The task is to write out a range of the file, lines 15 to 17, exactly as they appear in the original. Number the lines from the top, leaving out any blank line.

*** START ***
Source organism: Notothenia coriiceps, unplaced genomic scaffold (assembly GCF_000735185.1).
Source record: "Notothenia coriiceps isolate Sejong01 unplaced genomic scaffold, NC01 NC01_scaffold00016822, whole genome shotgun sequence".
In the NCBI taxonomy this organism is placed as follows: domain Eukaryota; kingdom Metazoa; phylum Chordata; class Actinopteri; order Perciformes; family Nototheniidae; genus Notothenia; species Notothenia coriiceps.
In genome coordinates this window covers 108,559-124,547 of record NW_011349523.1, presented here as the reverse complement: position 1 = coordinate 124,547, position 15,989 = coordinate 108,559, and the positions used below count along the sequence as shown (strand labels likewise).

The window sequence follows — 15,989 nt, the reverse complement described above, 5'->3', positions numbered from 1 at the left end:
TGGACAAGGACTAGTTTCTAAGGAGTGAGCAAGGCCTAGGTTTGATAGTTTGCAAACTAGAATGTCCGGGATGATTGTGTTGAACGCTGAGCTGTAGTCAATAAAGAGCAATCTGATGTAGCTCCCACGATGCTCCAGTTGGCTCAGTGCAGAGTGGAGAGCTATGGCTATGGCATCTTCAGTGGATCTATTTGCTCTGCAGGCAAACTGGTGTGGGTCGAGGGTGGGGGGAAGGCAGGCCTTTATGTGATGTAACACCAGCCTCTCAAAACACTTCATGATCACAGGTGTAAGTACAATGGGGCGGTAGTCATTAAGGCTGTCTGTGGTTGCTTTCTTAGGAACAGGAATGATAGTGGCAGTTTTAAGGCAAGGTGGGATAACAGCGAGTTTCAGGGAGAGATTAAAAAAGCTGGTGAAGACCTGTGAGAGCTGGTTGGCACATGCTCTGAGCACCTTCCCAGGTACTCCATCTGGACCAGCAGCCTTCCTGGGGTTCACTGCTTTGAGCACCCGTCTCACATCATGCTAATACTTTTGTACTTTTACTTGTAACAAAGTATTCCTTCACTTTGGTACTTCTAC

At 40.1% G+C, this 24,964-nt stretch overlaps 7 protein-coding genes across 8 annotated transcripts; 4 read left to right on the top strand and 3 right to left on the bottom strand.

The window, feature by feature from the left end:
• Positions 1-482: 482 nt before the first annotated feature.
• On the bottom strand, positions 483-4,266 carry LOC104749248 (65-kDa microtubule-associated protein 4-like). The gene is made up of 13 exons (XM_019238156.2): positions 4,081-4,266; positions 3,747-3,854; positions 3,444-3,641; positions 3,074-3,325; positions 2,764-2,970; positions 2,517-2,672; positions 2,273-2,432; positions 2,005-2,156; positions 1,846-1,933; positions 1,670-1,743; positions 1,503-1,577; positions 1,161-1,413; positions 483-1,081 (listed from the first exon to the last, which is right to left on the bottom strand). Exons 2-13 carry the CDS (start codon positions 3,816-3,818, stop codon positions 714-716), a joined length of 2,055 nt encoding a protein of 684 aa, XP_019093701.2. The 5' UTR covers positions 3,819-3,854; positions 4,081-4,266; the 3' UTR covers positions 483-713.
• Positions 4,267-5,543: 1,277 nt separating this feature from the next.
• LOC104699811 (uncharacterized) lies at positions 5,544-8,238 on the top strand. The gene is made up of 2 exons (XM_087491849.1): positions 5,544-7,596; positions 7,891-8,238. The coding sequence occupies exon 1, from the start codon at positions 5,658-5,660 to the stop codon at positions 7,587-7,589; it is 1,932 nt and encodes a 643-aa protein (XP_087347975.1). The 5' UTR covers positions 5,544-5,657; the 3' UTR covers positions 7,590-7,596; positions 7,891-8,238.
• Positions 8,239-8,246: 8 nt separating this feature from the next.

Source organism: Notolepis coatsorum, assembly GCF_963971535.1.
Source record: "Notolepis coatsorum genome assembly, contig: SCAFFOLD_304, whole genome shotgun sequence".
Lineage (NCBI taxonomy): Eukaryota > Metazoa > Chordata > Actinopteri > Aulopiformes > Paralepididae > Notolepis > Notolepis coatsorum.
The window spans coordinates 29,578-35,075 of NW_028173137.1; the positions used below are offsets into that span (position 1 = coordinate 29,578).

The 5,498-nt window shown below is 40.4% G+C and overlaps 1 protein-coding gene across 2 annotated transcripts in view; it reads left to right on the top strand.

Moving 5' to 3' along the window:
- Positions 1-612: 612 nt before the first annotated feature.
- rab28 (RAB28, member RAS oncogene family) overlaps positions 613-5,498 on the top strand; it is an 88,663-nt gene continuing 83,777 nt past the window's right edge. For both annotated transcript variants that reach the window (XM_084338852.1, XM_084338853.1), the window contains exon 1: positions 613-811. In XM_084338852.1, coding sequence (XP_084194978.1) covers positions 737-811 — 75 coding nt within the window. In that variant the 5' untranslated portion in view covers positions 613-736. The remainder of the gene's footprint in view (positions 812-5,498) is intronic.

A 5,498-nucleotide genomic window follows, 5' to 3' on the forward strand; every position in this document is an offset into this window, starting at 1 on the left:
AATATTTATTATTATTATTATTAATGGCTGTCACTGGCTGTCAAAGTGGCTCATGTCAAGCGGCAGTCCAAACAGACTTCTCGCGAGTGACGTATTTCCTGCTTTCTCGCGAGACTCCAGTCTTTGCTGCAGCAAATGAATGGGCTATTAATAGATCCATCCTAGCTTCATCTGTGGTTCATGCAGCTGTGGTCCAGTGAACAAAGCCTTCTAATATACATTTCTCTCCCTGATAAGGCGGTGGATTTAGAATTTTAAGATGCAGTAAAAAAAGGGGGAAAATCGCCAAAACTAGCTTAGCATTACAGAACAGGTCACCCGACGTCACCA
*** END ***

Source record: "Notolepis coatsorum genome assembly, contig: SCAFFOLD_304, whole genome shotgun sequence".
Lineage (NCBI taxonomy): Eukaryota > Metazoa > Chordata > Actinopteri > Aulopiformes > Paralepididae > Notolepis > Notolepis coatsorum.
The window spans coordinates 29,578-35,075 of NW_028173137.1; the positions used below are offsets into that span (position 1 = coordinate 29,578).